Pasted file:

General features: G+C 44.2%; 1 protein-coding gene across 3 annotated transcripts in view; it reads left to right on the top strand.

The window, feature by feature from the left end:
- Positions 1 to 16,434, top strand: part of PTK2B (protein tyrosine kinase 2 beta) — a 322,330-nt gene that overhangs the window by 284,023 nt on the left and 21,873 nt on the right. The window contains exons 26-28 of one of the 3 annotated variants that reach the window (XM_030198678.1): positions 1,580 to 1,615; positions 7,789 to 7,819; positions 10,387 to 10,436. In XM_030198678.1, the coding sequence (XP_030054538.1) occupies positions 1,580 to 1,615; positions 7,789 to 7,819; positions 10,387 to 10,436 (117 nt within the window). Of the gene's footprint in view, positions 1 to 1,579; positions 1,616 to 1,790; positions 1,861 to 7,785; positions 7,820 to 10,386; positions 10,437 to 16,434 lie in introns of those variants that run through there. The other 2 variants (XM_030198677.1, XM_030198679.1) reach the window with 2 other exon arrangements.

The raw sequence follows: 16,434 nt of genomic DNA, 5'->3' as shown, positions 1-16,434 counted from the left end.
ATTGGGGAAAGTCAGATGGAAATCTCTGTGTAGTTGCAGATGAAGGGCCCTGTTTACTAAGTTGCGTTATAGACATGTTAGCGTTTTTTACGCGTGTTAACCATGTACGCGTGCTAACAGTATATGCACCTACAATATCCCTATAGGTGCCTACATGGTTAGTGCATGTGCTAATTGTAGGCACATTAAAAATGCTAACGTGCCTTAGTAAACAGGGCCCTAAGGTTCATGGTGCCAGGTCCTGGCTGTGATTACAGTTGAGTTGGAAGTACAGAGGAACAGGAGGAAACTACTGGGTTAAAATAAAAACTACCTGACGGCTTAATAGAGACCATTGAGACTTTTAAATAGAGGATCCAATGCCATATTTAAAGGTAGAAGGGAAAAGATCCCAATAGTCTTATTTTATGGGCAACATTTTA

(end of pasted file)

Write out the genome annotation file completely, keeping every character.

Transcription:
General features: G+C 44.2%; 1 protein-coding gene across 3 annotated transcripts in view; it reads left to right on the top strand.

The window, feature by feature from the left end:
- Positions 1 to 16,434, top strand: part of PTK2B (protein tyrosine kinase 2 beta) — a 322,330-nt gene that overhangs the window by 284,023 nt on the left and 21,873 nt on the right. The window contains exons 26-28 of one of the 3 annotated variants that reach the window (XM_030198678.1): positions 1,580 to 1,615; positions 7,789 to 7,819; positions 10,387 to 10,436. In XM_030198678.1, the coding sequence (XP_030054538.1) occupies positions 1,580 to 1,615; positions 7,789 to 7,819; positions 10,387 to 10,436 (117 nt within the window). Of the gene's footprint in view, positions 1 to 1,579; positions 1,616 to 1,790; positions 1,861 to 7,785; positions 7,820 to 10,386; positions 10,437 to 16,434 lie in introns of those variants that run through there. The other 2 variants (XM_030198677.1, XM_030198679.1) reach the window with 2 other exon arrangements.

The raw sequence follows: 16,434 nt of genomic DNA, 5'->3' as shown, positions 1-16,434 counted from the left end.
ATTGGGGAAAGTCAGATGGAAATCTCTGTGTAGTTGCAGATGAAGGGCCCTGTTTACTAAGTTGCGTTATAGACATGTTAGCGTTTTTTACGCGTGTTAACCATGTACGCGTGCTAACAGTATATGCACCTACAATATCCCTATAGGTGCCTACATGGTTAGTGCATGTGCTAATTGTAGGCACATTAAAAATGCTAACGTGCCTTAGTAAACAGGGCCCTAAGGTTCATGGTGCCAGGTCCTGGCTGTGATTACAGTTGAGTTGGAAGTACAGAGGAACAGGAGGAAACTACTGGGTTAAAATAAAAACTACCTGACGGCTTAATAGAGACCATTGAGACTTTTAAATAGAGGATCCAATGCCATATTTAAAGGTAGAAGGGAAAAGATCCCAATAGTCTTATTTTATGGGCAACATTTTA